Articles From the Team
So you have hired somebody new – what do you do now?
You have been through the recruitment process, interviewed candidates, checked their technical competency and made sure they have the personal characteristic that will fit in well with your team. Surely the hard part is finished; they will join and be massively successful.
The team at BCL Legal in Birmingham has grown by 3 fold over the last 12 months to a point where we have 10 consultants covering permanent vacancies in private practice law firms across the East, West and South Midlands. This is in addition to 3 further consultants covering in-house positions across the same geography. As a manager in the private practice team I therefore speak from some experience when I say that the hard part does not necessarily finish with the end of the recruitment process.
So how have we gone about integrating people into the Midlands largest and most successful legal recruitment team? More consultants means that each is more specialist and more expert in their activity ensuring the best quality service to both clients and candidates. How do we ensure that this is not compromised? Are there lessons that we can share with our clients?
Just as personality fit and attitude are undoubtedly the most important characteristics to focus on when recruiting; ensuring that new recruits quickly understand the working ethos, culture and non-negotiable elements of the team they have joined is massively important. Many people come into new roles with expectations based on their previous experiences, it is human nature. Many are naturally distrustful of some of the things they are told at interview; they have heard it all before. Sitting down right at the start and repeating key messages, further enforcing them over the following few days and highlighting where they can be demonstrated in other people’s activity really helps to avoid confusion.
Technically speaking it is essential to work closely with new recruits over the initial stages of their employment. This helps to ensure that IT systems are being used correctly but also gives a good indication of what technical knowledge people really have and where further training will be required. More experienced people can often feel defensive about having their work checked and critiqued. This is where communication is essential. A few minutes to explain why things are happening can often help to alleviate this.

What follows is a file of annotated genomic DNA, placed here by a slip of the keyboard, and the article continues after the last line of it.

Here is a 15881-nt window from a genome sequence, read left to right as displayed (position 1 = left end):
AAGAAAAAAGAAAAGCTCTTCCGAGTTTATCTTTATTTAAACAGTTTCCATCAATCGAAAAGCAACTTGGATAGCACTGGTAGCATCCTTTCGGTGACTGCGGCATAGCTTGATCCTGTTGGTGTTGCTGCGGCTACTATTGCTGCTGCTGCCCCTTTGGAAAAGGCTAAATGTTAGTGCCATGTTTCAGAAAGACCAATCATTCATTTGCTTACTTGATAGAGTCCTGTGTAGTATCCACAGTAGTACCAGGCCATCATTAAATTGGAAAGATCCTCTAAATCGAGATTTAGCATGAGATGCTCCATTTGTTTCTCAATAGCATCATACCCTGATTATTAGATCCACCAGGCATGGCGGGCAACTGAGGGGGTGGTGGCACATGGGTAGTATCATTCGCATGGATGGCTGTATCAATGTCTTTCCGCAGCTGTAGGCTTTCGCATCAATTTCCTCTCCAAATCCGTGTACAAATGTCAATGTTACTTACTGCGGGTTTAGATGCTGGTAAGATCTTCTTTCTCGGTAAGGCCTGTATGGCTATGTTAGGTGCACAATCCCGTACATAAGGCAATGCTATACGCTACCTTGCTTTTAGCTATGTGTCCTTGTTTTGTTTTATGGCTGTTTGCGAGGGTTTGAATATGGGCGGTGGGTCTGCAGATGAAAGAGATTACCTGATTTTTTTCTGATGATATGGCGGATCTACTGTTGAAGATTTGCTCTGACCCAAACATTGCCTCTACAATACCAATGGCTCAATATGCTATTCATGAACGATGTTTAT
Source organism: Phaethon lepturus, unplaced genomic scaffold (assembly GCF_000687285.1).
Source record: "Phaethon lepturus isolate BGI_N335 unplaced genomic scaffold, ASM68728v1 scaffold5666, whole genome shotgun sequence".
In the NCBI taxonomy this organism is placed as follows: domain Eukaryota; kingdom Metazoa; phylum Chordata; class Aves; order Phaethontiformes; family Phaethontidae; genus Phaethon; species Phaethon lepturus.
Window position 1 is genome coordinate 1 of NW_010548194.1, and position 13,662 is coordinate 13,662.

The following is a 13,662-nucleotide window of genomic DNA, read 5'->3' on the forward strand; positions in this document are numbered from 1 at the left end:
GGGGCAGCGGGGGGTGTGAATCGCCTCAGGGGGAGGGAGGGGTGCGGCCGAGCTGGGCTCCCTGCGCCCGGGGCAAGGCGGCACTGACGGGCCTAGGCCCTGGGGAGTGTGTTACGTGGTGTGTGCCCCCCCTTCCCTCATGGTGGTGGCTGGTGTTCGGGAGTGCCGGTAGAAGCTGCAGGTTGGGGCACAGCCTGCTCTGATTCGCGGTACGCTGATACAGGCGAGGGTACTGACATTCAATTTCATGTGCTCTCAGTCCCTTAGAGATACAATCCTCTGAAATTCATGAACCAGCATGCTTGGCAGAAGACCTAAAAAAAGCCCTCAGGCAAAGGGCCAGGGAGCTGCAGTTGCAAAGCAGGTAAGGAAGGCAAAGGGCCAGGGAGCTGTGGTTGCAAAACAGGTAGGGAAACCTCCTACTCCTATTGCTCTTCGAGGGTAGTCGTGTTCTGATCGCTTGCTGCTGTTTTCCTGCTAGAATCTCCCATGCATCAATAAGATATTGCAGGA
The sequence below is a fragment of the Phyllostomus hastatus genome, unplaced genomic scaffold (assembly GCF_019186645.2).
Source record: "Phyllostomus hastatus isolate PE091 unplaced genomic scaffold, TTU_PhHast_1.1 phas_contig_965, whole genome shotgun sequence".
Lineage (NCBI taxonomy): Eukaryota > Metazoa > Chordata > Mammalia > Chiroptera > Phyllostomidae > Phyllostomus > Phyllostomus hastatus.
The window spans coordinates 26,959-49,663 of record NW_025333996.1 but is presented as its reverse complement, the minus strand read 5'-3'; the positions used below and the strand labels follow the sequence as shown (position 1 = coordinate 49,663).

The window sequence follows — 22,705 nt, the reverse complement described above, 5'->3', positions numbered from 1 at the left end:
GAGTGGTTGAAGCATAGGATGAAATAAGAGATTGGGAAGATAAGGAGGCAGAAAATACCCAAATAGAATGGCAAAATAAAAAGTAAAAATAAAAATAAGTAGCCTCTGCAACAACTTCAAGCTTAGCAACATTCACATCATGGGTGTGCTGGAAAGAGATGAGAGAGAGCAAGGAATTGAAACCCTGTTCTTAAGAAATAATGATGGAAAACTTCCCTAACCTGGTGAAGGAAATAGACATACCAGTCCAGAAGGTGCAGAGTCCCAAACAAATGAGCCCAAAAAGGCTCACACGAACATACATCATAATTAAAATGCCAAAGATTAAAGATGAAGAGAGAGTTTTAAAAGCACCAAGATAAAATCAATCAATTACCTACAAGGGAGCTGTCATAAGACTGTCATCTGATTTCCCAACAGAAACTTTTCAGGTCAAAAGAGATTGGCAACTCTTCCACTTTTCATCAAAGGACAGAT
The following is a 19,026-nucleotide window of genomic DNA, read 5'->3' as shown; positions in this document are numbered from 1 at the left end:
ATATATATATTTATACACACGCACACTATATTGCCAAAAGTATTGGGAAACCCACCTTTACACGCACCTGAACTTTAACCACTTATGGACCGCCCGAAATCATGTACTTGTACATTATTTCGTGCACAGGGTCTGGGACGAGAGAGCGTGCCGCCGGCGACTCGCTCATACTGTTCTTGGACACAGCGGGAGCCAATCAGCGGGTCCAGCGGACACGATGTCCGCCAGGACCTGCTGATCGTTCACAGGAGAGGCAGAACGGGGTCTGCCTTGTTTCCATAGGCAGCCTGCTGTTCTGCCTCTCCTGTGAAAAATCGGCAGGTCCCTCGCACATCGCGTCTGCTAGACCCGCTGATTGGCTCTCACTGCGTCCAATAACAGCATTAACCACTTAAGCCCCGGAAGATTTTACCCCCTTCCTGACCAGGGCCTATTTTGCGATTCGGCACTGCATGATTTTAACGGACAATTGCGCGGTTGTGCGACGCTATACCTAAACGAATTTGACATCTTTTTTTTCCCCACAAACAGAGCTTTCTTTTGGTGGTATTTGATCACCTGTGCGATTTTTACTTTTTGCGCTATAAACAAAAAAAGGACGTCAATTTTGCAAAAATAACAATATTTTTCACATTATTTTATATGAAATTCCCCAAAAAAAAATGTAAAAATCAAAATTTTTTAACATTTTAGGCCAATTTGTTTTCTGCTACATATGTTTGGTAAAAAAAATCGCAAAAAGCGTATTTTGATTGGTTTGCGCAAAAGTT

It is also important to remember that new starters often go through a cycle with new jobs. The initial period when they are being trained and getting used to the new environment often seems fantastic. Everything is new, they are often getting the majority of their managers’ attention and all their new team members are being very pleasant. As time goes on it is natural that they will come under more pressure, receive less attention from the manager and start to form more realistic relationships with their colleagues. This can often cause a slight down turn in moral as the person adjusts. Of course most people push through this and go on to be very happy in their new role. Being aware of what is happening is important for managers so they can support properly.
All employees are different! Perhaps an obvious statement but this needs to be reflected in the way that people are managed. Everyone is coming to work for differing reasons, has differing motivations and is seeking to achieve different things. You often only really get a full understanding of someone’s motivations once they become comfortable in their new position. It takes a level of trust for someone to talk about their motivators. Recognising individual motivators helps to ensure that you manage individuals in the right way and create a win/ win scenario.
So far the process of building our team at BCL Legal has been an overwhelmingly positive one. We have had the occasional bump in the road as we have learned the lessons above but we now have a motivated and hard working team who are massively outperforming the other legal recruiters in Birmingham.
The process certainly doesn’t stop with the end of recruitment process – which is why the recruitment process is so vital.